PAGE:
WASHINGTON— This year marks the 145th anniversary of the completion of the U.S. Transcontinental Railroad. The 3,200 kilometers of rail, constructed between 1863 and 1869, finally linked the eastern United States to the western part of the country.
Last week, the Chinese immigrants who worked on that railroad were honored by being registered in the U.S. Department of Labor's Hall of Honor in Washington, D.C. The more than 12,000 Chinese laborers are the first Asian-Americans to be inducted into the Hall since its creation in 1988.
At the ceremony Friday, Labor Department Deputy Secretary Chris Lu said by sharing the story of the Chinese immigrants who worked on the Transcontinental Railroad, people are reminded that the U.S. has benefited from wave after wave of industrious immigrants.
Lu said in immigrant families there’s a special place of honor for those who do things first.
“So for the community of 18 million Asian-Americans and Pacific Islanders in this country, the Chinese railroad workers are part of our first,” said Lu. “They pushed open a door so that generations could follow them. The story of their successes has been missing in history for far too long and that is why we honor them today."
Chinese-American historian Connie Young Yu, who spoke at the Department of Labor Hall of Honor induction ceremony, told the story of her great-grandfather, Lee Wong Sang, who worked on the railroad. At a separate event over the weekend at the Chinese Community Church in Washington, Yu said she was honored to represent all of the railroad workers' descendants at the ceremony.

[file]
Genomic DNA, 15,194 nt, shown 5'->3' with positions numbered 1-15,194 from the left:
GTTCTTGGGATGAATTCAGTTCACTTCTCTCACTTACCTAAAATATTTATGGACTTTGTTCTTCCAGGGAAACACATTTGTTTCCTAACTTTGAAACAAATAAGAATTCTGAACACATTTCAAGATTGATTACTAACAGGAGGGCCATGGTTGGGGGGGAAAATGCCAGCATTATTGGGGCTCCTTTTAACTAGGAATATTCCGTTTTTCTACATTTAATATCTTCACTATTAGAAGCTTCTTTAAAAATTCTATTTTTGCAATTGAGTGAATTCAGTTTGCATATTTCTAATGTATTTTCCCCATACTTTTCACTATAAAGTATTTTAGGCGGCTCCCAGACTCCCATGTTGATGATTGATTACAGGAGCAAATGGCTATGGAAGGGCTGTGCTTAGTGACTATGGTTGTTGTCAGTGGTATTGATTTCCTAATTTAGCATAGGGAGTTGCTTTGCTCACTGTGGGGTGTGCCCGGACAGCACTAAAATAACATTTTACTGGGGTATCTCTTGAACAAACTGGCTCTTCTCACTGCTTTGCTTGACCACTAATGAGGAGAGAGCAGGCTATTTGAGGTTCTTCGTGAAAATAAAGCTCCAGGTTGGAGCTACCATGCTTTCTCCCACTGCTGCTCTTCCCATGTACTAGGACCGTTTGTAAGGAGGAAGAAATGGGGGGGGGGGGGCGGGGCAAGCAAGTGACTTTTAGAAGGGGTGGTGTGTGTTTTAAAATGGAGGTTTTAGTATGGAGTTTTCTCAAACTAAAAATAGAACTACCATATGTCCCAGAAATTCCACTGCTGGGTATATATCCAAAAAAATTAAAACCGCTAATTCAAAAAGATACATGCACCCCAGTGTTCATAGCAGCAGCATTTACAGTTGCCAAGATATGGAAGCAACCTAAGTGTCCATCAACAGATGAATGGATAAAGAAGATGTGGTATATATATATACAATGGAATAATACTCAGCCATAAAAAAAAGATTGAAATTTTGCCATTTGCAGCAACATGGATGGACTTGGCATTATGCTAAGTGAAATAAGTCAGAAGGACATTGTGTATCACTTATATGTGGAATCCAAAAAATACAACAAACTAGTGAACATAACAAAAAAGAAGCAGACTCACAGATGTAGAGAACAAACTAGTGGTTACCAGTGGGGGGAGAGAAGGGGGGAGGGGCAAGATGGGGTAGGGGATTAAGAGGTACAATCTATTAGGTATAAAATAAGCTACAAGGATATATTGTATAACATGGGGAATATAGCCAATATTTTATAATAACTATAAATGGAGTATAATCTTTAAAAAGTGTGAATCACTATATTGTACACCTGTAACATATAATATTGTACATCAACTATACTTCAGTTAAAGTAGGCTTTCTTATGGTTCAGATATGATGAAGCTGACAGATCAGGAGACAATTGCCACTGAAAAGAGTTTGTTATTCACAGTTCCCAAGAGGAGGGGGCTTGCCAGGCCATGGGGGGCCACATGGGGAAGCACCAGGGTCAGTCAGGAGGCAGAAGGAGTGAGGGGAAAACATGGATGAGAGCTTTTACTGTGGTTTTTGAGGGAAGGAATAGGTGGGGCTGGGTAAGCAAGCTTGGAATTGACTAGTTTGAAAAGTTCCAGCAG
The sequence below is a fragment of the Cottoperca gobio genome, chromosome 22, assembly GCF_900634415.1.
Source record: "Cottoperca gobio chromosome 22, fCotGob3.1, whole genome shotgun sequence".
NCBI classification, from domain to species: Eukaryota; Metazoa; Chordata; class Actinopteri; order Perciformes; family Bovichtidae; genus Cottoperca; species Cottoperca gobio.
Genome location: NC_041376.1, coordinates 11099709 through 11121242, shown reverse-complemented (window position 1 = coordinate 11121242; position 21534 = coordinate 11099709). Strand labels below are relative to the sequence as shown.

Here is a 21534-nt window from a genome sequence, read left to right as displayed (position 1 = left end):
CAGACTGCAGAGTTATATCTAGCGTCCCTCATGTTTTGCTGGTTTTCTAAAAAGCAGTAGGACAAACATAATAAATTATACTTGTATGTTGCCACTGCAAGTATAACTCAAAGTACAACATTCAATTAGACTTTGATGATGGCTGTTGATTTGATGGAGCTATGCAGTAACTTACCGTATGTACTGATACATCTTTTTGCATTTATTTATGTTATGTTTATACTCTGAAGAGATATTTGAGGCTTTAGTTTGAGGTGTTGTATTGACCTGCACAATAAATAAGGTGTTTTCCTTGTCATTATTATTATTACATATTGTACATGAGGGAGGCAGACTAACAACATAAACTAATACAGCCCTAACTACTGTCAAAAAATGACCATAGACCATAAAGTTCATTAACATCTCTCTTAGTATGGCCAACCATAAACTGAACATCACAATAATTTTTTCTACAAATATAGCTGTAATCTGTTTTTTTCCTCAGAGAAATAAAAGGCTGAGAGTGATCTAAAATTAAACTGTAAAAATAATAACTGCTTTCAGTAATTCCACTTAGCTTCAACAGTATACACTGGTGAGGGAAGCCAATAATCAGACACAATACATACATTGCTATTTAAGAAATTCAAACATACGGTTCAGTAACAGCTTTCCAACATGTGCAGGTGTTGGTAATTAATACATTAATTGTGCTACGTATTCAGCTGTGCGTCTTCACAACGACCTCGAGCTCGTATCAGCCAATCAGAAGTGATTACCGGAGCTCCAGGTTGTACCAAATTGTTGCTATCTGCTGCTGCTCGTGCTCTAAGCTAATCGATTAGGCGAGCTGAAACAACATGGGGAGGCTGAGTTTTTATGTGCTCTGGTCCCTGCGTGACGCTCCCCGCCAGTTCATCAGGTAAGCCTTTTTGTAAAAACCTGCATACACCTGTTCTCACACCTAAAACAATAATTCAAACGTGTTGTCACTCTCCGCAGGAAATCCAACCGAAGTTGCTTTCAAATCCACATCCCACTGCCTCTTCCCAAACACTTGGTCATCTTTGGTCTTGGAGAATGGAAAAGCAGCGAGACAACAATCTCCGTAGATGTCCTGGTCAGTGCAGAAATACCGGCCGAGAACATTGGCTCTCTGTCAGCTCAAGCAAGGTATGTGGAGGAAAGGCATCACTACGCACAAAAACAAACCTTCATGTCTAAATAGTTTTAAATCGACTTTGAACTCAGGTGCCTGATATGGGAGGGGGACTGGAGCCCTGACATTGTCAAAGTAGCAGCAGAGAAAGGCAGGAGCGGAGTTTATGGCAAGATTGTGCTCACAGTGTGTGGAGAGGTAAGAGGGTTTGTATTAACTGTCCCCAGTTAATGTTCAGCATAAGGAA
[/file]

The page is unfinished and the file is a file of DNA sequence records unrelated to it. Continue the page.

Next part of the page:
"You know it's a great celebration and we're supposed to be so excited about having the word ‘Chinese’ on the Hall of Honor,” said Yu. “But it's also a sober reminder of what happened in our history."
Sue Lee, executive director of the Chinese Historical Society of America, said the induction was the long overdue recognition the Chinese laborers on the Transcontinental Railroad deserved. She said it's emotionally important for the Chinese-American community to receive that recognition and a reminder of their pioneering history.
"The importance and the significance of those early Chinese in the face of racism and barriers and continuing discrimination throughout the time, even after the railroad work finished, they couldn't find [a] job, it was hard to settle down in communities. Chinese women weren't allowed in this country, they couldn't start families," said Lee. "So despite all that, the Chinese community survived and when immigration laws changed in 1968, this new population, our newcomers are learning about the legacy of the work of these pioneering railroad workers."
Lee said even though the Transcontinental Railroad was built 145 years ago, there are many lessons even young Chinese-Americans can take away from the stories of the railroad workers. She said the opportunities that young people have today are all thanks to the legacy of those early pioneers.
"And we hope, as the Chinese Historical Society, that young people are inspired hearing about the ceremony and that they delve into their own history because you never know, there are people even today that are discovering for the first time that their families had some connection to those early railroad workers," said Lee. "So we have our own history to piece together and to rediscover."
Russell Gong, 24, said what he has learned from the celebrations is the idea of being able to build from the passion of the railway workers.
"I think what's more exciting is the people around those individuals, that family unit, and ultimately their ancestors, are still talking about that passion and energy building," said Gong. "I think that's the exciting thing... when we, as people, create... What that really means beyond the structures that we build."
The Chinese immigrant railroad workers join a distinguished list of contributors to the field of labor in the Labor Hall of Honor. Other inductees include industrialist Henry J. Kaiser, labor leader and civil rights activist Cesar Chavez and the rescue workers who responded to the terrorist attacks in New York City on September 11, 2001.